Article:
Tess Gardella

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Tess Gardella
Therese Gardella

(1894-12-19)December 19, 1894
DiedJanuary 3, 1950(1950-01-03) (aged 55)
Other names"Aunt Jemima"
Occupationsinger, dancer, actress
Known forblackface; original "Queenie" in Showboat

Therese Gardella (December 19, 1894 – January 3, 1950) was an Italian American performer on the stage and screen whose stage persona was "Aunt Jemima." She performed on both stage and screen, usually in blackface. Tess was born in Glen Lyon, Pennsylvania, to John and Louisa Gardella[1]. She came to New York City in 1918, singing in dances and nightclubs and also political rallies.[2]

She died of diabetes in Brooklyn, New York, on January 3, 1950.[3]


She was introduced to the vaudeville stage by Lew Leslie, who gave her the stage name of Aunt Jemima. She appeared at the Palace and the New York Hippodrome, and attracted very favorable reviews from Variety.[4]

For her final performance, she returned to vaudeville, playing the Palace once more in 1949.[2]


Her first performance in the legitimate theater was in the 1921 version of George White's Scandals. But she was best known for her role in the classic stage musical Show Boat in 1927, where she originated the role of Queenie. She was the only member of the original Broadway cast to appear in blackface; the show featured an African-American chorus.[5] Jules Bledsoe, who originated the role of Joe in the same production and sang Ol' Man River, was also African-American. She played the entire original run of the show, which ended in May of 1929, and even returned for a 1932 Broadway revival which reunited most of the original 1927 cast. After Show Boat, she returned to the vaudeville stage.[2]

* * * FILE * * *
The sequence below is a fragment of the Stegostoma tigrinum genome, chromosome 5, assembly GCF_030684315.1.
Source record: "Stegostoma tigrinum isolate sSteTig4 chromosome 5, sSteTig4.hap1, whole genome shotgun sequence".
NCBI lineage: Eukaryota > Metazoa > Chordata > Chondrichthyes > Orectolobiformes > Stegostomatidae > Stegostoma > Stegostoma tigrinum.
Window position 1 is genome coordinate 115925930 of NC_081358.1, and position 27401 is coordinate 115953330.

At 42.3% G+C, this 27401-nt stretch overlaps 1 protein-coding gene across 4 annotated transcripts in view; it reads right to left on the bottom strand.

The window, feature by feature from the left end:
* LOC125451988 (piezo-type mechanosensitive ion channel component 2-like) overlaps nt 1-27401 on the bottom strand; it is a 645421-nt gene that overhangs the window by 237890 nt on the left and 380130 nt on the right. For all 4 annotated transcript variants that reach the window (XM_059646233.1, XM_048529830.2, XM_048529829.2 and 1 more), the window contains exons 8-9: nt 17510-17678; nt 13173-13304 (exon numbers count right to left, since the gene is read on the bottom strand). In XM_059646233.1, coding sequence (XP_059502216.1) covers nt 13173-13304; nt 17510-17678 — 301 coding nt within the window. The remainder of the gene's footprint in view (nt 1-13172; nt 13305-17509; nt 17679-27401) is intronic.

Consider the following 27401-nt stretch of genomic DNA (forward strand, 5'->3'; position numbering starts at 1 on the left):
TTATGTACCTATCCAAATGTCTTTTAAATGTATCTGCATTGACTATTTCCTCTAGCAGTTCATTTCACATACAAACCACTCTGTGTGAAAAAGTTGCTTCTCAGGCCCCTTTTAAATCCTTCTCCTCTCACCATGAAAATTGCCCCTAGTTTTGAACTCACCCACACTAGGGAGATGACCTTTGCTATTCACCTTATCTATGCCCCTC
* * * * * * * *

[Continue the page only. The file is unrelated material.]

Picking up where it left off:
During the 1930s, Gardella appeared in occasional movie shorts filmed in New York, including the Vitaphone series Rambling 'Round Radio Row (1932–34). She appeared in the film that made Shirley Temple a star, Stand Up and Cheer! (1934). She was usually billed as "Aunt Jemima".

In 1938, the Vitaphone studio starred her as "Tess Gardella (Aunt Jemima)" in the two-reel musical short A Swing Opera. In this updated condensation of the famous operetta The Bohemian Girl, with special lyrics by Sammy Cahn and Saul Chaplin, Gardella was top-billed as the gypsy queen and does not wear blackface.

Billboard summed up her appeal as the personification of the "colored mammy." [6]


  1. ^ Gardella, Tess. "'Aunt Jemima' Dies, Age 52". The Mountain Echo (Shickshinny, Pennsylvania) (6 Jan 1950, p. 1). Newspapers.com. Retrieved 29 September 2019.
  2. ^ a b c Slide, Anthony (1994). Encyclopedia of Vaudeville. Greenwood Press. pp. 15–16. ISBN 978-0-313-28027-6.
  3. ^ obituary, VarietyJan. 11,1950
  4. ^ "Ibee", Variety, October 30, 1922: "a place in big-time vaudeville"
  5. ^ John McWhorter (2001-07-31). Losing the Race: Self-Sabotage in Black America. HarperCollins. p. 52. ISBN 978-0-06-093593-1.
  6. ^ Billboard, March 21, 1931

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